Take the 2-minute tour ×
Stack Overflow is a question and answer site for professional and enthusiast programmers. It's 100% free, no registration required.

This question already has an answer here:

Say you just want to get rid of the changes you've made to one file, and get back to whatever is in the repository. I used to do this in svn:

rm a-file.txt
svn update a-file.txt

What is the equivalent in Git? I know how to fetch/pull evrything from the repository, but how about one single file?

share|improve this question

marked as duplicate by nawfal, Sankar Ganesh, RuiAAPeres, X.L.Ant, dreamlax Feb 25 '13 at 8:06

This question has been asked before and already has an answer. If those answers do not fully address your question, please ask a new question.

1 Answer 1

up vote 28 down vote accepted

To undo your (uncommitted) changes:

git checkout a-file.txt

If you have committed changes and want to undo them back to a certain previous commit:

git checkout [some-older-commit-ref] a-file.txt

Btw, with Subversion you should have done:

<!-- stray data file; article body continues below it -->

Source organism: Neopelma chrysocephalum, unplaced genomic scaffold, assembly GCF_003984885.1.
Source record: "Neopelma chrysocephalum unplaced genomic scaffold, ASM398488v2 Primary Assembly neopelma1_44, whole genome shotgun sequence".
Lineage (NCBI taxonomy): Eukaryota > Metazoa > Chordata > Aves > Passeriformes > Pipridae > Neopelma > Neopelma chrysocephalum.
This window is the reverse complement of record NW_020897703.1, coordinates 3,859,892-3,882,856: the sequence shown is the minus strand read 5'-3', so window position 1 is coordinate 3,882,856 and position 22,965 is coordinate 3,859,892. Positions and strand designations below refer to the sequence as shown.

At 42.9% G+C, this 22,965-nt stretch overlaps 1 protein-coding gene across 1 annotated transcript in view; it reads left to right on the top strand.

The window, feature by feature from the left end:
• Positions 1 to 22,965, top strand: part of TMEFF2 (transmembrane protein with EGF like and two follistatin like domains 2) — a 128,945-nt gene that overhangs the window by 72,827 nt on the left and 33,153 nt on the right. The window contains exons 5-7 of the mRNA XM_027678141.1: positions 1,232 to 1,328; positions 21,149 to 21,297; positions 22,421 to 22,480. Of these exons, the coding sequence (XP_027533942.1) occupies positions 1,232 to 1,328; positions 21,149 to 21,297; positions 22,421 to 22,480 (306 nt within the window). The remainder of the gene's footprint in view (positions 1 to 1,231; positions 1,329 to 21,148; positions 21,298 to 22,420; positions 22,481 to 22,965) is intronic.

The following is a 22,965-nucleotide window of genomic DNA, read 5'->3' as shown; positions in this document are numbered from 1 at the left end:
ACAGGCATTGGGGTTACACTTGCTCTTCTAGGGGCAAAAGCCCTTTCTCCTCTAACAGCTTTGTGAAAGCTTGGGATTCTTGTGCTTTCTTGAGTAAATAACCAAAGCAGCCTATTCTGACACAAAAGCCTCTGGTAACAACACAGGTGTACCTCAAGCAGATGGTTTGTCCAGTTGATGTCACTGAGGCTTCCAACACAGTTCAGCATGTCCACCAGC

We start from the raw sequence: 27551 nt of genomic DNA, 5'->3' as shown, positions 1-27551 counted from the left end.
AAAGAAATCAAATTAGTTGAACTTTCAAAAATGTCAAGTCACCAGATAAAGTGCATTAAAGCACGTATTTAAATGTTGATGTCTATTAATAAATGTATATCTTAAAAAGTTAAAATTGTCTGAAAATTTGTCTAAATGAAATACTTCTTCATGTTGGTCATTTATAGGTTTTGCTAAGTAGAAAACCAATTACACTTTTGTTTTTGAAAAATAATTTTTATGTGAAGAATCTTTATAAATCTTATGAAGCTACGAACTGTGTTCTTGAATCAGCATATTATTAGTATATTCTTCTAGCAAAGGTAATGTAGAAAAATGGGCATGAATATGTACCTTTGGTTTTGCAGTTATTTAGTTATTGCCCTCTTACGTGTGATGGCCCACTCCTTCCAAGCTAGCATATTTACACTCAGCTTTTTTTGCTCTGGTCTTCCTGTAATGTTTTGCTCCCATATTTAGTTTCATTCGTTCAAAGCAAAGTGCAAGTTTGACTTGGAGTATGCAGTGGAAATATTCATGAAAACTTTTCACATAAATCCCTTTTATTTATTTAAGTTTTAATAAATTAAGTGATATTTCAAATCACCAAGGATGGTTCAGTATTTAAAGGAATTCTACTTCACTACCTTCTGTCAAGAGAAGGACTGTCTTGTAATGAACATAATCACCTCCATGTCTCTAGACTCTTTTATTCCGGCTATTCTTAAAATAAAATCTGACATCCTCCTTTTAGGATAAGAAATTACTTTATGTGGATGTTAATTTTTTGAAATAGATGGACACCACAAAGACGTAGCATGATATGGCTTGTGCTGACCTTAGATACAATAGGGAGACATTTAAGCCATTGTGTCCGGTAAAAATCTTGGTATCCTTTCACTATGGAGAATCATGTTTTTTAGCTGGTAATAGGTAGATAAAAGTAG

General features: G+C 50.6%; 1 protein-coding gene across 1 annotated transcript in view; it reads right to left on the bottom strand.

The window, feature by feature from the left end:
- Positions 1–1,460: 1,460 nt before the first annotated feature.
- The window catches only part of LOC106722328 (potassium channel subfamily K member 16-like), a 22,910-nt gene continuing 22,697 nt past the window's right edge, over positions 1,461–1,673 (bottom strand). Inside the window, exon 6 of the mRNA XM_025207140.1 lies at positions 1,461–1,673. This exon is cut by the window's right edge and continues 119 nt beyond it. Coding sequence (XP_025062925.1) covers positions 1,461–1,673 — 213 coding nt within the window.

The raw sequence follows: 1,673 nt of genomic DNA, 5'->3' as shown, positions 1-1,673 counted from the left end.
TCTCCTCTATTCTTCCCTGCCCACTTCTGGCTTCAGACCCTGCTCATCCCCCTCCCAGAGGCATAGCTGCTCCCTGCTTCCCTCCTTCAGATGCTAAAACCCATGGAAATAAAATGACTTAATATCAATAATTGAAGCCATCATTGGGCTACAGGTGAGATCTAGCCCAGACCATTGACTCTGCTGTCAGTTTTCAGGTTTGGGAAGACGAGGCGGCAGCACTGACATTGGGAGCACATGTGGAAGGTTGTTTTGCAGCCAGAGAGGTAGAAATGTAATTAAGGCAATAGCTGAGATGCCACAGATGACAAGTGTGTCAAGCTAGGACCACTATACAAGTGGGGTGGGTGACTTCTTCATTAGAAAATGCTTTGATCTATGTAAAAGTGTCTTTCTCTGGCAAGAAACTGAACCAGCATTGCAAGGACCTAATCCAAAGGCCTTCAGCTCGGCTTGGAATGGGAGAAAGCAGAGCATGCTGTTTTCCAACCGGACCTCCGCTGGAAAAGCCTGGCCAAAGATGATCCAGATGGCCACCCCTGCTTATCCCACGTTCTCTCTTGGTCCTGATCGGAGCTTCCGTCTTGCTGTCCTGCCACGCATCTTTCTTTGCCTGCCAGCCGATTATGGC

svn revert a-file.txt
share|improve this answer
you can also do "git reset --hard [commit/branch]". To find out the commits "git log --oneline", --oneline so it doesn't write you all the unneeded information. –  Lilian A. Moraru Mar 28 '12 at 12:54
+1 and to clarify on the "certain previous commit": It refers to the SHA1 ID that can easily be found via gitk. If I only need to "checkout" that file to a temporary location (i.e. not reverting), then I would use the show subcommand: git show 82e54378856215ef96c5db1ff1160a741b5dcd70:MyProj/proguard/mapping.txt > myproj_mapping.txt –  ef2011 Oct 14 '12 at 23:45

Not the answer you're looking for? Browse other questions tagged or ask your own question.